How to get hidden, autoplaying HTML5 audio on iOS (now with added hackiness!)

Let me start this article the same way I started my previous article about this topic: don’t autoplay audio. Autoplaying audio is the worst thing on the web and nobody will visit your site if you play audio without permission. It’s a bad, bad thing and people will hate you for it. Your dog will run away and your best friend will kick you in the face.

Now that that’s out of the way, here’s how you do it again. Apple removed support for my old hack (which wasn’t so much a hack as a correct usage of the spec) in iOS 4.2, as I thought they might.

Recently, I’ve needed support for hidden audio for a geolocation-based alarm (the article for it is going up very shortly also). Because iOS Safari now will only play audio after direct interaction from the user, I had to hack around a little bit.

Shut up and tell me how to do it already!

Okay, calm down. The basic premise of this hack is that you can load the audio before playing it – if the audio is loaded, a call to play will play it, interaction or no. The thing is, you still need interaction to load the audio. Now, I figured that every site is going to have some kind of interaction from the user. In my opinion, the likeliest is a scroll. Pretty much anything that your user is likely to do. For my needs, this is perfect – the user must click (tap) on a map to set the alarm. For most pages, the user will have to scroll. There are many evil, evil ways you could make your users incite hellish sounds upon themselves.

The code looks like this

  
<!DOCTYPE html>
<html>
<head>
<script>
function main(){

	//setTimeout("playAudio();",20000); //any call to playAudio will make the audio play after a click
}

document.onclick = function(){
	document.getElementById("audio").load();
}

function playAudio(){
	document.getElementById("audio").play();
}

</script>
</head>
<body onload="main();">
<div id="hidden_audio" style="display:none">
<audio id="audio" style="display:none" controls src="./alarm.mp3">
</audio>
</div>
</body>
</html>

Now, as you can hopefully see, this is extremely simple. Add an old-style clickhandler to the body, load the audio in that, then call play whenever you feel like it. Don’t forget to hide your audio tag in a div with display:none. Easy, huh?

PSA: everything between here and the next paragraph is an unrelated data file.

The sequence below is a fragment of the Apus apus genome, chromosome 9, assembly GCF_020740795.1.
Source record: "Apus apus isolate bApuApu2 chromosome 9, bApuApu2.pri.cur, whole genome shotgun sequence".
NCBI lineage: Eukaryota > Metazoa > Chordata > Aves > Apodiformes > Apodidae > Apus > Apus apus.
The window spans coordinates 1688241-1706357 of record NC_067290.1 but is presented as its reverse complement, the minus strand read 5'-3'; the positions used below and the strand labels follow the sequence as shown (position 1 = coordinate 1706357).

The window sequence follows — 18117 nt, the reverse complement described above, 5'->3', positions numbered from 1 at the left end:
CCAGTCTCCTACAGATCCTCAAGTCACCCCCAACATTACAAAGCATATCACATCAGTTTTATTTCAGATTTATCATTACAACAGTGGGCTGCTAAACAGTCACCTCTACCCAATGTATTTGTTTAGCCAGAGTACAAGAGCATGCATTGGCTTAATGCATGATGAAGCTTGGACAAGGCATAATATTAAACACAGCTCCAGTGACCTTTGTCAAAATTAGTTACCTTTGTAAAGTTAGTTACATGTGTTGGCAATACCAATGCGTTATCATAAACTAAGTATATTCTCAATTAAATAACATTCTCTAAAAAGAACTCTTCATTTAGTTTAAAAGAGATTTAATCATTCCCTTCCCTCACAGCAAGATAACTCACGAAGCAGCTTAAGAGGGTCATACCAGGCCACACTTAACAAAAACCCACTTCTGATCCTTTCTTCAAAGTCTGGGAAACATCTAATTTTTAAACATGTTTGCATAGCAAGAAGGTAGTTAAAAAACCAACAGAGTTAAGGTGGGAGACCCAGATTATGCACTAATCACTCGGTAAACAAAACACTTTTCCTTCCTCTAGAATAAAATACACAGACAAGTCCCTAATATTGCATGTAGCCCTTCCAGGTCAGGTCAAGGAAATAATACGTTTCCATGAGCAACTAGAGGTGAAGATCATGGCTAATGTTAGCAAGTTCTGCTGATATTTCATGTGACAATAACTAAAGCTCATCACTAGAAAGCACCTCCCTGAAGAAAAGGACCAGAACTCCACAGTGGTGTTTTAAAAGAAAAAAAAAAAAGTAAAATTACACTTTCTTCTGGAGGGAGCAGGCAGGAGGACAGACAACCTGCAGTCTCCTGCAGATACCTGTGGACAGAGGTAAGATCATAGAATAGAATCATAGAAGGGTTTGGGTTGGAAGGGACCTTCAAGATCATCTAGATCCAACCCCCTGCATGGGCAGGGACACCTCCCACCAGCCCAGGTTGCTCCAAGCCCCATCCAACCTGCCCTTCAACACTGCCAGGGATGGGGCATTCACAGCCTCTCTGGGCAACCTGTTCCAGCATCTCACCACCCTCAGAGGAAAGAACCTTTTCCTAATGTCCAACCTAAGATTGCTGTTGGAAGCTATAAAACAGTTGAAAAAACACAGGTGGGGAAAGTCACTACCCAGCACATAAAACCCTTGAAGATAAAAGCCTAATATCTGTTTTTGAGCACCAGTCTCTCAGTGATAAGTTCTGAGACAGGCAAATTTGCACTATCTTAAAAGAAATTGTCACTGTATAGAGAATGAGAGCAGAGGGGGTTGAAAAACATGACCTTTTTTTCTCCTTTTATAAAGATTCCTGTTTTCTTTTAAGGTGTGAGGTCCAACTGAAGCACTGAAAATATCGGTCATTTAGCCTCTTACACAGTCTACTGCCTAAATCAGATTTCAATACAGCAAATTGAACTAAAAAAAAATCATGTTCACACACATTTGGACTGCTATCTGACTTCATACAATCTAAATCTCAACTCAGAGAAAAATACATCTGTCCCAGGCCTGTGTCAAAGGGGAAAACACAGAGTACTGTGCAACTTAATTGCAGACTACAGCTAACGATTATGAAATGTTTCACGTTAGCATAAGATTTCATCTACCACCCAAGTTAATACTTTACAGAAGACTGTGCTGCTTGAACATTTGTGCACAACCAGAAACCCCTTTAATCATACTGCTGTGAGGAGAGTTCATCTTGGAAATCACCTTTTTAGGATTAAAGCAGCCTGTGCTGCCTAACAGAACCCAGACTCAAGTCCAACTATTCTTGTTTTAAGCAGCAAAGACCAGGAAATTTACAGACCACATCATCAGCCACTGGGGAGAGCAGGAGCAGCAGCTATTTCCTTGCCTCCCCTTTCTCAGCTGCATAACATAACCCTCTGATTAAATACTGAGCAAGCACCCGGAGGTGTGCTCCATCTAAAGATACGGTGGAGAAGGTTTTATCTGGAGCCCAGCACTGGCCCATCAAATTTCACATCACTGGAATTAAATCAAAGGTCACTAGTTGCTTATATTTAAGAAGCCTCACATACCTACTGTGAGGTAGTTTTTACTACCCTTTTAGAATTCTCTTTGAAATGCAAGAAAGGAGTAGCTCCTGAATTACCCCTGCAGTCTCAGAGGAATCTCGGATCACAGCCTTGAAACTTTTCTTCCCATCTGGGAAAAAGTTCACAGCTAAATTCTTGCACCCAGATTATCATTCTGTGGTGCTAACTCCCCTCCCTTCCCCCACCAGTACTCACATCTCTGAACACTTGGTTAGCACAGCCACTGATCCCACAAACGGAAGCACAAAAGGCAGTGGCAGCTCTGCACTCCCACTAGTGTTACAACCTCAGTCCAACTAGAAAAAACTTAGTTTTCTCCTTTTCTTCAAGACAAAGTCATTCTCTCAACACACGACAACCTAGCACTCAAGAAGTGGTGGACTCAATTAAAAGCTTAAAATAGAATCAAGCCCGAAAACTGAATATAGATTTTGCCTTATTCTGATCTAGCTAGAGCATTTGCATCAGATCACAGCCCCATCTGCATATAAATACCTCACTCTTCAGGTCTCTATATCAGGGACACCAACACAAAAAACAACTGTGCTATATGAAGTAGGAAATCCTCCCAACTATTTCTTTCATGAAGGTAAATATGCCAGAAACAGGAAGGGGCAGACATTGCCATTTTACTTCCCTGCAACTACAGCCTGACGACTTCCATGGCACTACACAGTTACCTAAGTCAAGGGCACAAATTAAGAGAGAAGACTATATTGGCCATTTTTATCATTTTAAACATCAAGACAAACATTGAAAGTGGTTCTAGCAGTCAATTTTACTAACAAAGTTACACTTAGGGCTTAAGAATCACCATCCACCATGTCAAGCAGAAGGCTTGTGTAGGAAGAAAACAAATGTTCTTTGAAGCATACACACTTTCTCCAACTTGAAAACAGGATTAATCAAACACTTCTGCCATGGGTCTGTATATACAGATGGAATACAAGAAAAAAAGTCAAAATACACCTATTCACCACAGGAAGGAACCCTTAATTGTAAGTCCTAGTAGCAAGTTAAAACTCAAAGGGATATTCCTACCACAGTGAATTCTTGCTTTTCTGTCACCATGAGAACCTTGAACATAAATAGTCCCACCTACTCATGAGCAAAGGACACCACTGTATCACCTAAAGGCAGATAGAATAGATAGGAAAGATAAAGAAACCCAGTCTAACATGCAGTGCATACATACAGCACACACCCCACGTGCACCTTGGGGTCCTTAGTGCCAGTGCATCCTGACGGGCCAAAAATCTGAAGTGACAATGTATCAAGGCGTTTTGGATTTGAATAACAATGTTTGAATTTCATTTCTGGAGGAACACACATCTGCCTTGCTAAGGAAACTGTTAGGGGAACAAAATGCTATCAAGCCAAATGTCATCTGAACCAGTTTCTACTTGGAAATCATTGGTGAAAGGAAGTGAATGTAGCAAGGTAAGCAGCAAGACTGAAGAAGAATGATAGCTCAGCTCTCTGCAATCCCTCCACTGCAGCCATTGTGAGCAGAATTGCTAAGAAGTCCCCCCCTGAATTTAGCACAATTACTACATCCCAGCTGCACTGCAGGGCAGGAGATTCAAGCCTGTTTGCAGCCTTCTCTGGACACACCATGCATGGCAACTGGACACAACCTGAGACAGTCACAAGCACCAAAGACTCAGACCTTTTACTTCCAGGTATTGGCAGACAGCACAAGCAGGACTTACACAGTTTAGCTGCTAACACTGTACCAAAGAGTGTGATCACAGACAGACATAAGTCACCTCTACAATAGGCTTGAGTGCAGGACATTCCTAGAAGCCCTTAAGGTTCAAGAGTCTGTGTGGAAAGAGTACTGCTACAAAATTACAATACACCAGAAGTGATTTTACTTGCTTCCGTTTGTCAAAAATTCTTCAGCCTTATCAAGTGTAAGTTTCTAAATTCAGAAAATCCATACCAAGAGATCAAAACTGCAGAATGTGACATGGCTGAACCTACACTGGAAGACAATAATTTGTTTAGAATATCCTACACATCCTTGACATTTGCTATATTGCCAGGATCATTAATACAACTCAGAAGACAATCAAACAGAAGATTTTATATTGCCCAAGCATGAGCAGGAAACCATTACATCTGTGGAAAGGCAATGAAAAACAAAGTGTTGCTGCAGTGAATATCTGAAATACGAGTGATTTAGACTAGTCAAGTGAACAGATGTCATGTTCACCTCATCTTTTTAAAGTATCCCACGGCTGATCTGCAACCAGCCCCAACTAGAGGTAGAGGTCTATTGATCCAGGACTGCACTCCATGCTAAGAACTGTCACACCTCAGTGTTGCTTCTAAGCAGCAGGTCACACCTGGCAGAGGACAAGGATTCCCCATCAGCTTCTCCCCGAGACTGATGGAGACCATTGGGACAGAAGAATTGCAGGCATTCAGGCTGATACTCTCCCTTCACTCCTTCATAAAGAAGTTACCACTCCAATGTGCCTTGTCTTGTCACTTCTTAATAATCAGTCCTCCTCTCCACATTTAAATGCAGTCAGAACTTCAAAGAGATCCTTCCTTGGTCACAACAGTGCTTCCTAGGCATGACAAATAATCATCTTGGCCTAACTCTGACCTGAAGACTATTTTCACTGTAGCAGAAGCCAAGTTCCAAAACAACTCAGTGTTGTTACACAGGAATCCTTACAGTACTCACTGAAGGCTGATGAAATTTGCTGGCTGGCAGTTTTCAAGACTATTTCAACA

I was promised hackiness!

Too bad. This is a fairly by-the-book usage of the spec. The only hacking involved is making your user tap the page at all – for many users, this isn’t even a problem, they’ll just tap around by themselves.

This has been confirmed as working on iOS 4.3 on my iPhone, and iOS 4.3.1 on iPad. I’d be surprised if there was a way around this – perhaps Apple, or indeed the W3C, will implement a “This site would like to hurt your ears” warning, similar to the way it does for Geolocation.

About the Author

Carl Lange

I'm currently a Computer Games Development student at Carlow IT. I love programming and all things technical, and I'll learn anything if it's interesting. I'm passionate about technical education, and naturally about games. Check out my resume, and follow me on Twitter!

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7 Comments

  1. andrewseid October 2, 2011 Reply

    looks like they broke it again in iOS 5 ;(

    method works for me in chrome or safari, just not on my iOS 5 iphone or ipad.

    thoughts?

    andrew

    • Author

      Damn. I’ll figure out a new way to do it once I’ve got iOS5. I know they’ve brought in stuff life position:fixed; to the browser, perhaps they’ve actually enabled the option? Unlikely enough, though. My next method involved making a large invisible div that acts as the controls for the player. Maybe that’ll work.

  2. it’s not working….

  3. hey carl!

    so iOS 5 has been out for a while now… did you figure out any new hacks?!

    andrew

  4. Sadly, this is not possible. I had hoped you could keep a sound sprite in memory and use Sound Manager 2 to pay specific parts of the track, but alas this still requires .play()

  5. we want new hacks! come on carl!

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  1. […] I had to invent a new way to get around iPhone Safari’s lack of autoloading sounds, which I detailed in this post) My biggest problem, and the app’s biggest flaw, is that on the iPhone, Safari […]

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